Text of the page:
noun mod·es·ty ˈmä-də-stē
the quality of not being too proud or confident about yourself or your abilities
So there you have it, true modesty is really humility. I think we could add to that definition and say that it is giving the glory to God. Any person, male or female, who has a humble spirit, and strives to give God the glory, is modest. I believe that with a modest spirit comes modest dress.
- Sometimes, I am too judgmental. It’s so hard to not judge people’s hemlines, but it’s even harder to love them even though they are doing something you disagree with. When I read the Bible, I see over and over how Jesus didn’t point out a person’s faults without offering a solution.
I’m learning that like Jesus, I need to be merciful too. Just because I don’t agree with the way someone is dressed doesn’t mean I have the right to judge them.
He told the woman at the well of her many past husband’s and even revealed the sin of her current relationship, but then he offered her living water. Jesus told Peter that he would deny Him three times, but after Peter did that, Jesus was still merciful and forgave him. And I’m learning that like Jesus, I need to be merciful too. Just because I don’t agree with the way someone is dressed doesn’t mean I have the right to judge them. Who knows where they are at in their walk with Christ. They may be struggling to understand God and His love and mercy. The last thing they need is for me to come and tell them how to dress. What they do need is someone to be their friend. Everyone needs someone that will just love them where they are, but not leave them there. Putting people in modesty jail or writing them tickets isn’t going to end the issue of immodesty. The way to solve this problem is to take the hand of our sisters in Christ, help them and love them as they draw closer to God. I’m learning that love and mercy goes farther than judgment. Jesus said, “And why beholdest thou the mote that is in thy brother’s eye, but considerest not the beam that is in thine own eye?” (Matthew 7:3 KJV) It’s so easy to look at others and say how can they even be a Christian and dress like that? It can be harder sometimes to ask ourselves: Does my clothing honor and glorify God? Furthermore to ask ourselves, “Do I have a modest attitude?”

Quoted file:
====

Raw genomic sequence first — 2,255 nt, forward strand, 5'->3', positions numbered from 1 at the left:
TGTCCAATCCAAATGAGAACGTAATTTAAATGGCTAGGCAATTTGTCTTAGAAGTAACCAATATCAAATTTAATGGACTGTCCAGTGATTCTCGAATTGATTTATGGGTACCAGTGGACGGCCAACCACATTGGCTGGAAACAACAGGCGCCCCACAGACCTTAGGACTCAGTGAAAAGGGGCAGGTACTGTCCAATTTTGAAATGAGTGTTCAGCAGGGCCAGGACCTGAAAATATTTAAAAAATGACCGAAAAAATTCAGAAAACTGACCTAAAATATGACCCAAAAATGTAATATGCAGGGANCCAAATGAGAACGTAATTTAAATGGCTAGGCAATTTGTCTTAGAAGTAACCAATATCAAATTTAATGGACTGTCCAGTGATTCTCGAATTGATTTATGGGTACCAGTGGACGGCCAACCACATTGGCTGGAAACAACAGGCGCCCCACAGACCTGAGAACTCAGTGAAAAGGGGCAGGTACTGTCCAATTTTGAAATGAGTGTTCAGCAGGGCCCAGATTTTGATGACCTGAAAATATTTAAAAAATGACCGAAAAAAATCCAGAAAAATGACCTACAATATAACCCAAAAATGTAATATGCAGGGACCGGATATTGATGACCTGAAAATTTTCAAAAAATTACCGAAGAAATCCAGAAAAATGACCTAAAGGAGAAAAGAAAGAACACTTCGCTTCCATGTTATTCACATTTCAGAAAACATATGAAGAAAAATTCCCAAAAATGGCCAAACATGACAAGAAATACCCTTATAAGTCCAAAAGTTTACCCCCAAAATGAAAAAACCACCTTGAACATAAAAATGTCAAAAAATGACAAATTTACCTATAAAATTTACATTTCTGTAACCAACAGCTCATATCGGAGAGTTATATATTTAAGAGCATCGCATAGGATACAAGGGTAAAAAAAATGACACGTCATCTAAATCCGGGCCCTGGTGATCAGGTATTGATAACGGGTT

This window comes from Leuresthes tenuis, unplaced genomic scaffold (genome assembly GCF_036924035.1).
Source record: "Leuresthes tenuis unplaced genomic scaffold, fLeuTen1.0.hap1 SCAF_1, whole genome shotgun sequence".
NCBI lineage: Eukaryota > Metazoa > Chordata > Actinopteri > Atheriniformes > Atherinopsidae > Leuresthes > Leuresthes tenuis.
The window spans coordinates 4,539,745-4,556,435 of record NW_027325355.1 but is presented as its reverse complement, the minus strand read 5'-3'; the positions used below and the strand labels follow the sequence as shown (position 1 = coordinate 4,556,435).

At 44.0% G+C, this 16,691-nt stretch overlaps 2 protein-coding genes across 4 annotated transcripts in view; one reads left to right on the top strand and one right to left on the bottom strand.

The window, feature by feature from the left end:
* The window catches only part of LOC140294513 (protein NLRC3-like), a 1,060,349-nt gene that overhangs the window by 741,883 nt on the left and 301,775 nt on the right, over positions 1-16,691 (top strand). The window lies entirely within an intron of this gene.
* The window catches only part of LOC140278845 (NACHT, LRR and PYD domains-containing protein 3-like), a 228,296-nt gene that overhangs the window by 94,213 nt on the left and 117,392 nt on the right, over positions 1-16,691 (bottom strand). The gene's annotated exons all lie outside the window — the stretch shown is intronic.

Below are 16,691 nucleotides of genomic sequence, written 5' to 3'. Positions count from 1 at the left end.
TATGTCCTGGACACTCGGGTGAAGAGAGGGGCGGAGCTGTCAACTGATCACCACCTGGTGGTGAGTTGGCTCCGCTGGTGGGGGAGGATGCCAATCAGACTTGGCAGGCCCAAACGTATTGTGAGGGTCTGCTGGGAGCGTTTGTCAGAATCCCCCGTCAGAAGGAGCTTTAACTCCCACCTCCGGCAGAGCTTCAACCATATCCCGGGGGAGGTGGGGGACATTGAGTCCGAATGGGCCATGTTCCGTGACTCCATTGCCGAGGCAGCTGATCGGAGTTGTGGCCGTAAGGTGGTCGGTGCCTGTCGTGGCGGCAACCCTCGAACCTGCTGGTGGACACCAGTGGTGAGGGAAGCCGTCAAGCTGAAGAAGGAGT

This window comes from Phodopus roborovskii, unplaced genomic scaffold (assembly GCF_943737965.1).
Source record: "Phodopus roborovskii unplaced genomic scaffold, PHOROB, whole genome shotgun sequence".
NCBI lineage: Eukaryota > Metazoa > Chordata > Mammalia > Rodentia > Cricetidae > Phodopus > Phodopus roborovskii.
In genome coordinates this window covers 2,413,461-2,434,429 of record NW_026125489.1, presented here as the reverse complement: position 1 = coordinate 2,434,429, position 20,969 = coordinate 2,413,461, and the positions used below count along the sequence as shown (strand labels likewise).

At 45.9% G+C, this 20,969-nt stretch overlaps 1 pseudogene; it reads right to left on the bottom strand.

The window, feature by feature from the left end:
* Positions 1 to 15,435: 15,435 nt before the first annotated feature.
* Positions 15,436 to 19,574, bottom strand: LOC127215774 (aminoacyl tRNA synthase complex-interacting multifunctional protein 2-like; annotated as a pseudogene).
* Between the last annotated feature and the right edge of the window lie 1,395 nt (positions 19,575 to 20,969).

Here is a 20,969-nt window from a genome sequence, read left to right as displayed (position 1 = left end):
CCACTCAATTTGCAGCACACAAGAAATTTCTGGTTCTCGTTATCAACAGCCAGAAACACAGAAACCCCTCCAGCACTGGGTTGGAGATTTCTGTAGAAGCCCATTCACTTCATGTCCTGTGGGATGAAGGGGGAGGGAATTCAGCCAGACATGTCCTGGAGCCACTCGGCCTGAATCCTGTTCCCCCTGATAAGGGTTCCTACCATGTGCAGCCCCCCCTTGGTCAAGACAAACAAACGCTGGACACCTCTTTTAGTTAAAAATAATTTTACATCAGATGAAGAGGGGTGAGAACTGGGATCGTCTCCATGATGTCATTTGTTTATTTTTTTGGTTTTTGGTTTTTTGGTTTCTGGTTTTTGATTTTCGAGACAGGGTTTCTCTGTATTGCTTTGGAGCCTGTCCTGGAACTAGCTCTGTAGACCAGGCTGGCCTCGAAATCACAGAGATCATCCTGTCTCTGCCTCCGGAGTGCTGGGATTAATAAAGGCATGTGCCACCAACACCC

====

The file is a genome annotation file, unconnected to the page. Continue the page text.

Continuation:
- I’m quitting my job. Well, this last confession is more of a statement. I am done being a modesty cop! I want to point people to Jesus. Help them see their problem, not by judgment, but by loving them to Jesus. I don’t want to turn my sirens on and pull people over and tell them what they are doing wrong, because that’s God’s job. I hope that when people meet me they think, “Wow! She loves Jesus, and I know she loves me too.” I hope they don’t think that only because of how I dress, but because of how I treat them. One of my favorite quotes is this: “They may forget what you said, but they will never forget how you made them feel.”
So are you a modesty cop? Or do you find yourself in modesty jail? Either way, God has grace to meet you where you are and help you be where He wants you to be.